In a previous position, Lance Taylor had made peace with the fact that his office was the kind where people essentially showed up, shut their doors, and went to work. “Everyone was great, but the environment was very isolated, and that’s not how I prefer to work.”
After spending a couple hours on the phone with HGGC partner Les Brown, and coming to the office in person, Taylor became convinced that HGGC’s collaboration-centered foundation would give it an edge in a market where interoffice competition can sometimes throw up unnecessary barriers and take a toll on company culture. “I was willing to take a bet and join HGGC, because it was the promise of something different and exciting.”
Lance continues to build out a top-notch finance team that can accommodate the expansion of HGGC while also helping usher in a new partnership with Dyal Capital Partners to continue HGGC’s growth and offer the firm a suite of value-added services.
Taylor says HGGC’s success, as well as his own since taking on the CFO position in 2014, is in the equity firm’s fundamental premise. “We don’t have any fiefdoms,” Taylor says. “We throw all of our relationships into the middle of the firm, collaborate, and work as a team internally.”
He says he’s routinely brought in on deal teams through an organic process that seems genuinely unique for a firm of HGGC’s stature. The company mindset is much more grounded in group accomplishment. “We eliminated the expectation that a rogue individual is going to succeed here,” Taylor says. “You have to be a team plyer to fit into our culture.”
The company culture is guarded so heavily that Taylor and his colleagues went through an eight-month process to make sure a new hire would be a good cultural fit for the firm, even though he was business school classmates with someone already at HGGC. “We don’t want to mess up the environment we’ve created here, because we think it’s pretty special,” Taylor says.
HGGC has good reason to guard its process. The firm has over $4.3 billion in cumulative capital commitments from investors around the world. The growth has required the firm to think strategically about leveraging its third-party relationships. “There’s only so much that you can accomplish with your internal expertise,” Taylor says.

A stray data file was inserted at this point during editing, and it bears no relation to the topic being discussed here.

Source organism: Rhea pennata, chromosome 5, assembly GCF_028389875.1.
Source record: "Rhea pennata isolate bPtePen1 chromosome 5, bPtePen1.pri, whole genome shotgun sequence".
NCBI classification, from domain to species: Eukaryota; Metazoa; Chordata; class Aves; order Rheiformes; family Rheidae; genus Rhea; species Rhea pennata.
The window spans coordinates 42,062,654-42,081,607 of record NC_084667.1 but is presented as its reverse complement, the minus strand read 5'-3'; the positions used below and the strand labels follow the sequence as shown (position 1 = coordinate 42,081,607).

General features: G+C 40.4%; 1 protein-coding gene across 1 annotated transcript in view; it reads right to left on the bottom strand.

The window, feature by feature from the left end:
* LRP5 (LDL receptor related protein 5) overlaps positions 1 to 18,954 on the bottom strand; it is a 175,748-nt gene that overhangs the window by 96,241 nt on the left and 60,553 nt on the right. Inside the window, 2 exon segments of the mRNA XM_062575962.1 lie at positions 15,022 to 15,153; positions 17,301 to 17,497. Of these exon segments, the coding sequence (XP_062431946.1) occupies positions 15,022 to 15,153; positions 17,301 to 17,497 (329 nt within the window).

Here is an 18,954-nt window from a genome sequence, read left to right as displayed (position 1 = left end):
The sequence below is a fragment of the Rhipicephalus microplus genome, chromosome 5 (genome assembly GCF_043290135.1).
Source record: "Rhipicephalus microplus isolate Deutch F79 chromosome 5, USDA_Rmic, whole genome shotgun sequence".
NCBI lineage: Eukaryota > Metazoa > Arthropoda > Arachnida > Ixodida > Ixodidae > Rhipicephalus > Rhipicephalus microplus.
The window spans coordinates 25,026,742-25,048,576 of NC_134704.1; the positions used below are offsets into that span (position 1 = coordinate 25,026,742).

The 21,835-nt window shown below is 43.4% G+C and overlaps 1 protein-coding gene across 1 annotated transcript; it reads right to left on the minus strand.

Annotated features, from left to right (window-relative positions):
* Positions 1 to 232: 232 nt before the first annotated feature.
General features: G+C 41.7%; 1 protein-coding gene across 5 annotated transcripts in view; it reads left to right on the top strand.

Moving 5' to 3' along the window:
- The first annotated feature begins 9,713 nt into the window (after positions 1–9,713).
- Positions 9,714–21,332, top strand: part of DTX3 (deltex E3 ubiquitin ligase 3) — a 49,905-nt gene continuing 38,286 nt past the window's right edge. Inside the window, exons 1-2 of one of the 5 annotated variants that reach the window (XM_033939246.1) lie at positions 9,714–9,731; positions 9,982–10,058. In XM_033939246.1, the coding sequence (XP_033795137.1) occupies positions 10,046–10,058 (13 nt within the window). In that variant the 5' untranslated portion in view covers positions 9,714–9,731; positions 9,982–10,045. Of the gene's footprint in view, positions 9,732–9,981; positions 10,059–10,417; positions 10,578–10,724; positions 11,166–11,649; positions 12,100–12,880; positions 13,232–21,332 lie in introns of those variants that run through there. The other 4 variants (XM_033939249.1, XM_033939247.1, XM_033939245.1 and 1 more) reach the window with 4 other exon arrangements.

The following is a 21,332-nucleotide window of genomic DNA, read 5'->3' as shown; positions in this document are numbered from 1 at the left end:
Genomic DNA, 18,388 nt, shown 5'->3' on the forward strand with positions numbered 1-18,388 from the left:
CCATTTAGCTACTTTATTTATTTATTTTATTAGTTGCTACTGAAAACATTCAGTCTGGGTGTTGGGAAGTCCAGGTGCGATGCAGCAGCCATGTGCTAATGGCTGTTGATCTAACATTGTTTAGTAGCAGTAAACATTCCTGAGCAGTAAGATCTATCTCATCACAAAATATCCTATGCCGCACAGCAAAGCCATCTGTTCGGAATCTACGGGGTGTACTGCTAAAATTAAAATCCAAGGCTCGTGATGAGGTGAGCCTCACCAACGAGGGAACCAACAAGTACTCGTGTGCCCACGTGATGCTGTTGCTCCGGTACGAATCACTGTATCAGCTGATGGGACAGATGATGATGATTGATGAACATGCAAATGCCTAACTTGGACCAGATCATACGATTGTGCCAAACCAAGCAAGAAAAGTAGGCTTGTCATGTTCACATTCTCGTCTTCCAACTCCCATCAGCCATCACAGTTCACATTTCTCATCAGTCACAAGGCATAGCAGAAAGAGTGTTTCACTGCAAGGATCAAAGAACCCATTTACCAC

During their last round of fundraising, the finance team made the decision to outsource its fund administration function. “They can invest in the same technology, but they can throw hundreds of thousands, if not millions, into development to support their client base,” Taylor says. “There’s no way we could keep up that sort of capital expenditure pace.” It’s enabled HGGC to be more transparent with its limited partners through enhanced reporting while limiting the strain on the resources within the finance team.
“We throw all of our relationships into the middle of the firm and work as a team internally.”
Taylor says the finance team is also partnering with a third-party vendor for data analysis and management that includes a service offering to handle and help with the data input and management. “They’re the hamster in the cage running the wheel, and we don’t have to hire those additional people,” Taylor says. “It helps us leverage what we do.”
The most recent and impactful partnership is HGGC taking on Dyal Capital Partners as a minority passive investor. The cash infusion is just a small part of what seems to be a prime partnership match.
“Dyal has a business services platform to assist HGGC in getting better at its own business and provides tools such as a purchase price platform that we can roll across our portfolio and acquire volume discounts on certain commodity pricing and products,” Taylor says. “They also give us access to a variety of experts as well as a network of limited partner relationships.”
With Dyal coming on board, it provided a wise time to reset the partnership group, and Taylor was promoted to partner. “It’s an opportunity to start thinking how I and my team can drive value in our firm,” Taylor says. “And how does that then parlay into our relationships with our limited partners and with our service providers.”
The rise in leadership has offered Taylor a more active role in these negotiations and says it allows him to free up the deal teams to spend time thinking about the actual business.
If Taylor seems intent on collaboration, it’s intentional. “I’ve always tried to buck the idea of that accountant with the green light shade in the back room crunching spreadsheets,” Taylor says.
Going back for his MBA at Duke University helped Taylor be seen more as a strategic thinker, and less of a pure numbers man. And while working to enhance his finance team and serving as the firm’s CFO is still role number one, Taylor is helping set HGGC apart with a mindset that the best outcomes mandate input from every side with his expanded role as a partner.
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